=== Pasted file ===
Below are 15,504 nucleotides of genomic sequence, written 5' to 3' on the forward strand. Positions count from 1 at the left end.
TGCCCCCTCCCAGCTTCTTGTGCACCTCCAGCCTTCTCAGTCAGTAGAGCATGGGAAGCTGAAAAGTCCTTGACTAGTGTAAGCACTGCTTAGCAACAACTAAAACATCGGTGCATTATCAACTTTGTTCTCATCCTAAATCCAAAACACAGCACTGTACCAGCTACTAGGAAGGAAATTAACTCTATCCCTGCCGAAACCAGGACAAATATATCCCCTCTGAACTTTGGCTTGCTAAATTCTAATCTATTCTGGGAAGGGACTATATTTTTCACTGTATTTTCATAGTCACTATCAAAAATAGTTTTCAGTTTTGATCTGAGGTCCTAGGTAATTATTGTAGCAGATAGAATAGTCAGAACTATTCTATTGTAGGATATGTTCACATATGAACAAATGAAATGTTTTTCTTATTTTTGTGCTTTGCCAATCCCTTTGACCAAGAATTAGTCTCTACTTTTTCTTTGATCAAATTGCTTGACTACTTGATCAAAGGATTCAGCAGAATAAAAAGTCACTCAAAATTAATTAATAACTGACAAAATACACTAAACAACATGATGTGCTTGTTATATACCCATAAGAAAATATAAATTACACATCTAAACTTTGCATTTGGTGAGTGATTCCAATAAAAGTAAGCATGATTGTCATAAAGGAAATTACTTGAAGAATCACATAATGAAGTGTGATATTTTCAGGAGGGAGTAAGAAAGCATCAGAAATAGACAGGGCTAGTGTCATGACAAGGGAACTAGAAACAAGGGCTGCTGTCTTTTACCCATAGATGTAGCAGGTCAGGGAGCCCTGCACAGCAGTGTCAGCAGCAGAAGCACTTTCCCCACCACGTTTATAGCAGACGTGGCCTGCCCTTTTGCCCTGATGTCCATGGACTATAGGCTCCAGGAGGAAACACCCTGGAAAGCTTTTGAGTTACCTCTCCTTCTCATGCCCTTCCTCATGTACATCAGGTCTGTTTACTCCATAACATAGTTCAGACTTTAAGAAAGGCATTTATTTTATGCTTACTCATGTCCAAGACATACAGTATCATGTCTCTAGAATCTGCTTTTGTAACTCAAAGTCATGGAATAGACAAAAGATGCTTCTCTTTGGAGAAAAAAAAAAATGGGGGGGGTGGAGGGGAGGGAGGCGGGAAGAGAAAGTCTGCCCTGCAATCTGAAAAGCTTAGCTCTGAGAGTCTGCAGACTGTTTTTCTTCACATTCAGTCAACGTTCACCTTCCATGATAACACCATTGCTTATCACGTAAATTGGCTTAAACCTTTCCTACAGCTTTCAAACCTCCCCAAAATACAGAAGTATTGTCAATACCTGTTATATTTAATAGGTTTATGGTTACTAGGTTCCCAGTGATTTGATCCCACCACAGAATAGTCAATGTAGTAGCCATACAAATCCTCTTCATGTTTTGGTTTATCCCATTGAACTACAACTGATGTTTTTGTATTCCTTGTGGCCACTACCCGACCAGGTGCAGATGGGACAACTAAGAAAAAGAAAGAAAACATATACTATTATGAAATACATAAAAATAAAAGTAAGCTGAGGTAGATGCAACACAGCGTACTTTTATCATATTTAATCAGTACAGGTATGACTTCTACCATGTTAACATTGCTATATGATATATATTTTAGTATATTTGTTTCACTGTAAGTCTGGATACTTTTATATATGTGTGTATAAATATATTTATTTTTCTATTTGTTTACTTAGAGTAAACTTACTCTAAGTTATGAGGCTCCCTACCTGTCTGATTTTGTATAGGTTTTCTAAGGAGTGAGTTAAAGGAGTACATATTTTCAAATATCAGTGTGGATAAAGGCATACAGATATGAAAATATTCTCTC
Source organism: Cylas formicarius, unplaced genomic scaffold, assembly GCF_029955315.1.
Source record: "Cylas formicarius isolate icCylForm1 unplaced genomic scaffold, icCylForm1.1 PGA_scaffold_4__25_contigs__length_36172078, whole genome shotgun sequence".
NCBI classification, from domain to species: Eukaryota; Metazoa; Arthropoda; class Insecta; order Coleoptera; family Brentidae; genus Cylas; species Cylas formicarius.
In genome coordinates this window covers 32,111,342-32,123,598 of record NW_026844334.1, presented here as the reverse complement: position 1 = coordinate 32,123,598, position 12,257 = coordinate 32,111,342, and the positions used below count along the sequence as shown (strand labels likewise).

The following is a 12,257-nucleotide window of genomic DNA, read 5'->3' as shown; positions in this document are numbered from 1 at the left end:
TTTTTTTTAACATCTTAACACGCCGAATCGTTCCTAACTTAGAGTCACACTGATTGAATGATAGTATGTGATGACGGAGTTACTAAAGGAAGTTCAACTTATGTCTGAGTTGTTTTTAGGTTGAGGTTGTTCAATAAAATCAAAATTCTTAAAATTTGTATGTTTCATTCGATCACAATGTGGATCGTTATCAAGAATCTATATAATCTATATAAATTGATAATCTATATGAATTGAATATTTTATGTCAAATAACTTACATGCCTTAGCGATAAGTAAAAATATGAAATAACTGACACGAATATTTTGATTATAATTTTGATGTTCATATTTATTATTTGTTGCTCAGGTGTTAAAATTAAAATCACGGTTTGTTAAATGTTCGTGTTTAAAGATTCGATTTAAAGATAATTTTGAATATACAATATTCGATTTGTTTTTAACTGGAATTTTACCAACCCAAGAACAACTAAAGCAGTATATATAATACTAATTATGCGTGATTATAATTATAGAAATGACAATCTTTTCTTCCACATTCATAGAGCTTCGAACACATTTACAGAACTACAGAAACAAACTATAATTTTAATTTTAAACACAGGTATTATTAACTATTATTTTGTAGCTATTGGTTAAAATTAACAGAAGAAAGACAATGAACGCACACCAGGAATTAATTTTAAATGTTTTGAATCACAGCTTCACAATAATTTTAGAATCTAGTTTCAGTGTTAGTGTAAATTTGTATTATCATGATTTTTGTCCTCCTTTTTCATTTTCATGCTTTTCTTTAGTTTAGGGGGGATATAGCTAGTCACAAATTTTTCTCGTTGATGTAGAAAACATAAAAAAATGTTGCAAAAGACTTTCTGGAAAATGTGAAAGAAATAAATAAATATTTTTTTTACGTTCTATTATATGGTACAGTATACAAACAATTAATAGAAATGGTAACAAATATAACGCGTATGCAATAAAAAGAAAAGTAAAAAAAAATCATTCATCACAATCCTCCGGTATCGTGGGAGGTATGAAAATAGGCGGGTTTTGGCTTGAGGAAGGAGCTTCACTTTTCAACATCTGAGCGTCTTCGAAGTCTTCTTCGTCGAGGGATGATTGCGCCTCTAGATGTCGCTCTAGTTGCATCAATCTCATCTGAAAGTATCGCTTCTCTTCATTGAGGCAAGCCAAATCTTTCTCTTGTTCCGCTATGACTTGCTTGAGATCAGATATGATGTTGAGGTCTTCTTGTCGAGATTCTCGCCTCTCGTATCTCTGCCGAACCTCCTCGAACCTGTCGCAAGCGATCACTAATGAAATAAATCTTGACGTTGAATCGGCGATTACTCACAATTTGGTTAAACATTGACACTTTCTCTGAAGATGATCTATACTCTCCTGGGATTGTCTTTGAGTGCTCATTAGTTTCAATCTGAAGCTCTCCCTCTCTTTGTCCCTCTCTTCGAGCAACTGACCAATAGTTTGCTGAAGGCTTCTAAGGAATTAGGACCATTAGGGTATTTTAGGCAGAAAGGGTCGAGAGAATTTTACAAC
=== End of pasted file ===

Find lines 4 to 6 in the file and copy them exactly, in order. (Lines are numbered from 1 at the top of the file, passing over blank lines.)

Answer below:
Source record: "Cylas formicarius isolate icCylForm1 unplaced genomic scaffold, icCylForm1.1 PGA_scaffold_4__25_contigs__length_36172078, whole genome shotgun sequence".
NCBI classification, from domain to species: Eukaryota; Metazoa; Arthropoda; class Insecta; order Coleoptera; family Brentidae; genus Cylas; species Cylas formicarius.
In genome coordinates this window covers 32,111,342-32,123,598 of record NW_026844334.1, presented here as the reverse complement: position 1 = coordinate 32,123,598, position 12,257 = coordinate 32,111,342, and the positions used below count along the sequence as shown (strand labels likewise).